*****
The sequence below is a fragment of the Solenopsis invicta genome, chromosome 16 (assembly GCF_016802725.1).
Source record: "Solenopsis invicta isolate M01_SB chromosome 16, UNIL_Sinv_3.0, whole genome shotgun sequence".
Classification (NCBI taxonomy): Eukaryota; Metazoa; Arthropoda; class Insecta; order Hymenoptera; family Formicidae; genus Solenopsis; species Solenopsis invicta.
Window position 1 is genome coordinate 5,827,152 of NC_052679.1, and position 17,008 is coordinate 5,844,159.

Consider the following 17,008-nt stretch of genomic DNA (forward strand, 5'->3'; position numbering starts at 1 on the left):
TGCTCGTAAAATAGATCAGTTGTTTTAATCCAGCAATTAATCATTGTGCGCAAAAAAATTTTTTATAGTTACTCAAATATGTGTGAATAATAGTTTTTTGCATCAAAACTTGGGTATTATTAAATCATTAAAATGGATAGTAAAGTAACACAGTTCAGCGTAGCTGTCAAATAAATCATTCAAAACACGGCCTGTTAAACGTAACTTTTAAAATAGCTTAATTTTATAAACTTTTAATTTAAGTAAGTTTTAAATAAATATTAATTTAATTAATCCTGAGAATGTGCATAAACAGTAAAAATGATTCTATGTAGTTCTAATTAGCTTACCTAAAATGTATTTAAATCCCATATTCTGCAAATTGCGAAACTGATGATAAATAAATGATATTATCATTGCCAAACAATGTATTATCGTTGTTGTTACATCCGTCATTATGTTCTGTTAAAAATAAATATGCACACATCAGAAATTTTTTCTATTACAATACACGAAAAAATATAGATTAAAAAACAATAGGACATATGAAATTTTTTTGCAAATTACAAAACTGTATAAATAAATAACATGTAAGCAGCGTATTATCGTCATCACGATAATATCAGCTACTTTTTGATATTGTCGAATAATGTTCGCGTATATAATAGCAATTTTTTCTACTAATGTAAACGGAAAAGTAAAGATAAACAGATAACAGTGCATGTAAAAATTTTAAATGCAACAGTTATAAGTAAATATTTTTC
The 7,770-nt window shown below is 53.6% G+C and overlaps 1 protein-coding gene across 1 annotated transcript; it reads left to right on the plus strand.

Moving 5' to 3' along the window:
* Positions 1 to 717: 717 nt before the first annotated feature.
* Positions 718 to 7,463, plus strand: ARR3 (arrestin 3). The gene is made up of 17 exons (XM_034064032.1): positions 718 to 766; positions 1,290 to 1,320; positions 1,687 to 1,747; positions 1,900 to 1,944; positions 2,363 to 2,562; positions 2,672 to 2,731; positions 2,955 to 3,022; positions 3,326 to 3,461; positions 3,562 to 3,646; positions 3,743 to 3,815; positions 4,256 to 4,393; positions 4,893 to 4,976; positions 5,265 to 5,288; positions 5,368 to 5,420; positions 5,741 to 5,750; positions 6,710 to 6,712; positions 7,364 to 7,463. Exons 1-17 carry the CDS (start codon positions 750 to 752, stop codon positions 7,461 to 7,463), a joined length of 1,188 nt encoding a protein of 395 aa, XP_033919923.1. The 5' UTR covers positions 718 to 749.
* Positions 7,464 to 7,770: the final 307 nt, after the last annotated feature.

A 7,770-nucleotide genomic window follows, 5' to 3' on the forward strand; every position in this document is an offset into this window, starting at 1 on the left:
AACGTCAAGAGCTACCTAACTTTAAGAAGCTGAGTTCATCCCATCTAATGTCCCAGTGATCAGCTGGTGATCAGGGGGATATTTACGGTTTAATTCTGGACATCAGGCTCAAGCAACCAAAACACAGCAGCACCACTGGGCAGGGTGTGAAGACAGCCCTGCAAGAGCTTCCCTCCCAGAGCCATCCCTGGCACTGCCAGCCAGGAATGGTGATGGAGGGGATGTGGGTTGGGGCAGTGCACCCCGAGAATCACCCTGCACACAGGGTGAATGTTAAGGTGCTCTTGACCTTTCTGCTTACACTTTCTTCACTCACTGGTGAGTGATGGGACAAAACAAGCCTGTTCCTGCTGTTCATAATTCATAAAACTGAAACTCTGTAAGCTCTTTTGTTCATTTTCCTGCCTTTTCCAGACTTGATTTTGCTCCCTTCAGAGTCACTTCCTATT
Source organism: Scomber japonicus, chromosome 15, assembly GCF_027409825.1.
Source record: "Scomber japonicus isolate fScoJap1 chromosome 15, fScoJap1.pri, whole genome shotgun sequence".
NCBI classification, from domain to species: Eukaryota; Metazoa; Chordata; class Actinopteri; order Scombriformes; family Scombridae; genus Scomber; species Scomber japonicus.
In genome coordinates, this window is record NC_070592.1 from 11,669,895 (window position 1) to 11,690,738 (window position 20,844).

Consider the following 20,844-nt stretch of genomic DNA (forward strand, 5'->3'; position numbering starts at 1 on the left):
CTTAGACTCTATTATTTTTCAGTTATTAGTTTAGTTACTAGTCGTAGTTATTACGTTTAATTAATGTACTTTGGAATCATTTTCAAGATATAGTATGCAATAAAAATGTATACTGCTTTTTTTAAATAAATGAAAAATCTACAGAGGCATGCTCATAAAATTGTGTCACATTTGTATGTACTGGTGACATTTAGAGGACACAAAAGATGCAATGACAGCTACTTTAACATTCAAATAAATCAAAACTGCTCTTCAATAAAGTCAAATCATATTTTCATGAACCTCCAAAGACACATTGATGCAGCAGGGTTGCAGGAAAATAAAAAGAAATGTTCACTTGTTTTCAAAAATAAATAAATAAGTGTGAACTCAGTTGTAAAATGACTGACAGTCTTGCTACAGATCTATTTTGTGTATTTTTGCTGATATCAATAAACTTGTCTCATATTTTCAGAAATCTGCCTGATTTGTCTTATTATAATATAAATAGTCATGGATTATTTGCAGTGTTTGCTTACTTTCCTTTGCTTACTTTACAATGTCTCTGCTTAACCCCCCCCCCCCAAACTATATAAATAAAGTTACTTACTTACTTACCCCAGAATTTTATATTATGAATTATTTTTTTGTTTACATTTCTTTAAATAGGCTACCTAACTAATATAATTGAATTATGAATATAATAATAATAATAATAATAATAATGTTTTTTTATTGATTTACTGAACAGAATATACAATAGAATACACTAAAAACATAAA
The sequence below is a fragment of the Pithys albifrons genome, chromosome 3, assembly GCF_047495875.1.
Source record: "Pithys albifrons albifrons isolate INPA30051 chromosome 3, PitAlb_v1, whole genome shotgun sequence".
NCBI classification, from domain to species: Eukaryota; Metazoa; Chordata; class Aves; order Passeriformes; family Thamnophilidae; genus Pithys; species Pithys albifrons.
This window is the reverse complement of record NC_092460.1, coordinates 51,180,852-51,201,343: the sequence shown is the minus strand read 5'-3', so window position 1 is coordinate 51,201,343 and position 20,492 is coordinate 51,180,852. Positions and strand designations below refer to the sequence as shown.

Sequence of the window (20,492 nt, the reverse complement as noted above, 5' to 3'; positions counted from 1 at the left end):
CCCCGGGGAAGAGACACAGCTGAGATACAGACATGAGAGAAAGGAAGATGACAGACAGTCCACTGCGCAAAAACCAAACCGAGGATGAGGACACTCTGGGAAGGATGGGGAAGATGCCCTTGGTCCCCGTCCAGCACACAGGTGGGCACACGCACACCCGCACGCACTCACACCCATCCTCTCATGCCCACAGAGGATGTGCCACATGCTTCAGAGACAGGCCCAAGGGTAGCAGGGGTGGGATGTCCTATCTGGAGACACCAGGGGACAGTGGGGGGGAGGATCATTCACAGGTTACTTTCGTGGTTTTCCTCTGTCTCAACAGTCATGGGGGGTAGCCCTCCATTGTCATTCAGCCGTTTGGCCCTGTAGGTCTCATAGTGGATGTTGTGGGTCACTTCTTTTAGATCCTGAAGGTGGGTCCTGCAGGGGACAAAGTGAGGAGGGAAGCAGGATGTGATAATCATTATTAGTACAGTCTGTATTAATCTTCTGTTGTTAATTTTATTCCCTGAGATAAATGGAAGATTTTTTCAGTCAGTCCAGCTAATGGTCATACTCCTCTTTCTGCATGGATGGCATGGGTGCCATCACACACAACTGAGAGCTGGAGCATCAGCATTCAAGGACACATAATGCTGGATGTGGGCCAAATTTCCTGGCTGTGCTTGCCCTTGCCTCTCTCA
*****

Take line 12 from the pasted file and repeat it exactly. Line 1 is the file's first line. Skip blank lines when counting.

A 7,770-nucleotide genomic window follows, 5' to 3' on the forward strand; every position in this document is an offset into this window, starting at 1 on the left: